(The author is chief operating
    officer, Gapoon)

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  • 11/29/17--22:20: The crooning stars
  • Theres always been a crop of actors in Sandalwood who loved getting behind the microphone and the number only seems to be growing.
    Rajkumar sang most of his songs in his latter movies. Vishnuvardhan too crooned occasionally for his movies. The Kannada actors who are now keeping alive the tradition of acting and singing are Radhika Pandit, Yash, Meghana Raj, Puneeth Rajkumar and Upendra.

    While some actors take naturally to singing, others have to be given that extra push. Actor Yash says that he turned a singer with Annthamma for Mr and Mrs Ramachari. "Annthamma is a slang that is used by youngsters in the Mysuru and Mandya region. It literally translates to anna-thamma and is a popular way of greeting one another. The director was determined that I sing the song. It became very popular on social media," says Yash.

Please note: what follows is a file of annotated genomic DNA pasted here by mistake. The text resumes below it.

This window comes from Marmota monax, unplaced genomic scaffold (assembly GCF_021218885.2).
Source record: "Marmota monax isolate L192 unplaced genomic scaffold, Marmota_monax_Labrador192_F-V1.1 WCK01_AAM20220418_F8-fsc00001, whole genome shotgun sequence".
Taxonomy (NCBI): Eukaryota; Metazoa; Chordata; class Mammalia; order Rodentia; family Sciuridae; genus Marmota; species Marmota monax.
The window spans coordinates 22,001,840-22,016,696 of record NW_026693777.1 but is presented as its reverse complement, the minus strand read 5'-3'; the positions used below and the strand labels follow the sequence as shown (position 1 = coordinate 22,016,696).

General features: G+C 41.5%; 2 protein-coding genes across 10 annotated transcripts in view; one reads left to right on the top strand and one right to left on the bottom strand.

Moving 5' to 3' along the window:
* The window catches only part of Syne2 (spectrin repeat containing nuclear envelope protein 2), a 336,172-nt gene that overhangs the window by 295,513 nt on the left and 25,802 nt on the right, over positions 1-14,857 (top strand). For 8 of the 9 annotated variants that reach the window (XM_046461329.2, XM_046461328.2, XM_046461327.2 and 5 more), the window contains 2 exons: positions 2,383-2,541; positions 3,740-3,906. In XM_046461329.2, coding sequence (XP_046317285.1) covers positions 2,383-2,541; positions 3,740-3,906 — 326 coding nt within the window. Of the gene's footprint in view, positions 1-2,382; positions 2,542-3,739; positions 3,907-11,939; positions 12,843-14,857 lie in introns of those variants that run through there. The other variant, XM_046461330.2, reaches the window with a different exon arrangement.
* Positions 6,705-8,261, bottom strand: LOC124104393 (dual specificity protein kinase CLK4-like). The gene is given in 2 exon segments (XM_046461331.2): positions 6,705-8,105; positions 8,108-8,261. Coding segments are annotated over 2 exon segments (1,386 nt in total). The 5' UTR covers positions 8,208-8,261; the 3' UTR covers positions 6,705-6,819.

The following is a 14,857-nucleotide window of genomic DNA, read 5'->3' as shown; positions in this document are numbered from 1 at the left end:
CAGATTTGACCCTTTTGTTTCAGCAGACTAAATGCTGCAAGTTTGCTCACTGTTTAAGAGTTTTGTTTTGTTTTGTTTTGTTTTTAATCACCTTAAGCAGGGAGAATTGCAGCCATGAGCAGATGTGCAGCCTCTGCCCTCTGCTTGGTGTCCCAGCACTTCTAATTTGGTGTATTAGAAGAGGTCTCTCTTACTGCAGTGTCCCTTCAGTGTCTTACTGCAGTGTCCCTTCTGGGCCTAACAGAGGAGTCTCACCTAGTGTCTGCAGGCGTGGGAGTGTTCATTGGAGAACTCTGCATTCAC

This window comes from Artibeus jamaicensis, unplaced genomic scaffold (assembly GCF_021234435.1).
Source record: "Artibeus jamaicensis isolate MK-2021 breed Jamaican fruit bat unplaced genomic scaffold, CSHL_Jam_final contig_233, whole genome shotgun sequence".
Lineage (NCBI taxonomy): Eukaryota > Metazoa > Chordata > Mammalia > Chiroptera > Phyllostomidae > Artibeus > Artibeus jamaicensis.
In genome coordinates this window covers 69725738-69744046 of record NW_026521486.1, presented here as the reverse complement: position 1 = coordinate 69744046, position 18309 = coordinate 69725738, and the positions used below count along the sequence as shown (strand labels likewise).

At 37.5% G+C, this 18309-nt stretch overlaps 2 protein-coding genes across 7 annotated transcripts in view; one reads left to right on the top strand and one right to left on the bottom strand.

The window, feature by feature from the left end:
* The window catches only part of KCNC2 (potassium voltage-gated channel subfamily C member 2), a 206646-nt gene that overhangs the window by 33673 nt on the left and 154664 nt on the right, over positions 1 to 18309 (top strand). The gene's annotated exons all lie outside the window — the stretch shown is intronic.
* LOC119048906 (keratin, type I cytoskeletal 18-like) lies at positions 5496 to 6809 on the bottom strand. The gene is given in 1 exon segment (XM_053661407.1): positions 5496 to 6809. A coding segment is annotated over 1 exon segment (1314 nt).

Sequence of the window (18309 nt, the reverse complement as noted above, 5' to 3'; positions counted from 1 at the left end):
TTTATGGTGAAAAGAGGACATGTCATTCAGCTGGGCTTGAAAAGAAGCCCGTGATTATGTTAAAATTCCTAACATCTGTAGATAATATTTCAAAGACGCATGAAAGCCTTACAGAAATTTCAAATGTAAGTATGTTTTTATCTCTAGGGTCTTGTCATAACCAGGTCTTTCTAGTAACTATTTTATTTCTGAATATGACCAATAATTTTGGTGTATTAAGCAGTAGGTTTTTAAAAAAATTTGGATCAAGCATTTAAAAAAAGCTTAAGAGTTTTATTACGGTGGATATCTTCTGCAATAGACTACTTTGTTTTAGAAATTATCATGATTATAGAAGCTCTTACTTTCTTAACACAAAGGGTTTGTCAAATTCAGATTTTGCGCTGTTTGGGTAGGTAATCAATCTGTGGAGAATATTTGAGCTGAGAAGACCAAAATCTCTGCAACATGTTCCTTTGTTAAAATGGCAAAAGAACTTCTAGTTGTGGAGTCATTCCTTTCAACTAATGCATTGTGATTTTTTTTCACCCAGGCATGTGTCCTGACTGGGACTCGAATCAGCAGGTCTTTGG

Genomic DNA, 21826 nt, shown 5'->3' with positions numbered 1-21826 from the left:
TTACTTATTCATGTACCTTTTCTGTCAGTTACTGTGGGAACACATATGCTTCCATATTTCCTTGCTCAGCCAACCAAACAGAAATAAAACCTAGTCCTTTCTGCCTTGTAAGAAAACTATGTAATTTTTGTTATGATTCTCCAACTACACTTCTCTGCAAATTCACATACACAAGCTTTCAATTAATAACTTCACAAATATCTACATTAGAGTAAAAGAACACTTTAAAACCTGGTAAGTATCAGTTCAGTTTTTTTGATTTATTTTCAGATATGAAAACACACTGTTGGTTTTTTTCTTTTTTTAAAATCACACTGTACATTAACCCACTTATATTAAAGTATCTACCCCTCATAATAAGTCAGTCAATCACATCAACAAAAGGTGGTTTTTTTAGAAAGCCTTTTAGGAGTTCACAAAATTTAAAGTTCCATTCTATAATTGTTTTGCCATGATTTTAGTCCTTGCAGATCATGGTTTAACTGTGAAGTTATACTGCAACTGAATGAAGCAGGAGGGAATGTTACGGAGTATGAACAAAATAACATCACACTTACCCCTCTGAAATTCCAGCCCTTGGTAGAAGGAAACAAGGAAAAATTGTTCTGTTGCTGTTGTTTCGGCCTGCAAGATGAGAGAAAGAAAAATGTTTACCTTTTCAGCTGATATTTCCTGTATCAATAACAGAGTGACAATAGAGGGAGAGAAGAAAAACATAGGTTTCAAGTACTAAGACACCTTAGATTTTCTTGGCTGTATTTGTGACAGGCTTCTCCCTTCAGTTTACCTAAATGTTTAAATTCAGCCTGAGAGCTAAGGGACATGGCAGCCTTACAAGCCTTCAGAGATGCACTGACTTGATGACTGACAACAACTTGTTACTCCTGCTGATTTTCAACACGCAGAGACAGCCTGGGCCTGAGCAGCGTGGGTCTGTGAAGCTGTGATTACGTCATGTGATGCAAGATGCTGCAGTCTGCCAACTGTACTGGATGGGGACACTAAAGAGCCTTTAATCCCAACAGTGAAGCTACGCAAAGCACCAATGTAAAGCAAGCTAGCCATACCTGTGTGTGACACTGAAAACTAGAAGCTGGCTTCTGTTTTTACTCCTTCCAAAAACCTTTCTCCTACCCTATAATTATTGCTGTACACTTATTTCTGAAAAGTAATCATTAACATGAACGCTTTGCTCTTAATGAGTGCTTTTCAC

Another song sung by Yash, Annange Love Aagidhe from Masterpiece, also became a superhit. "I dont think I am cut out to be a singer because there are trained singers out there. Sometimes there are directors who rope in actors to sing because it adds to the popularity of the project. I think that trend is here to stay," elaborates Yash.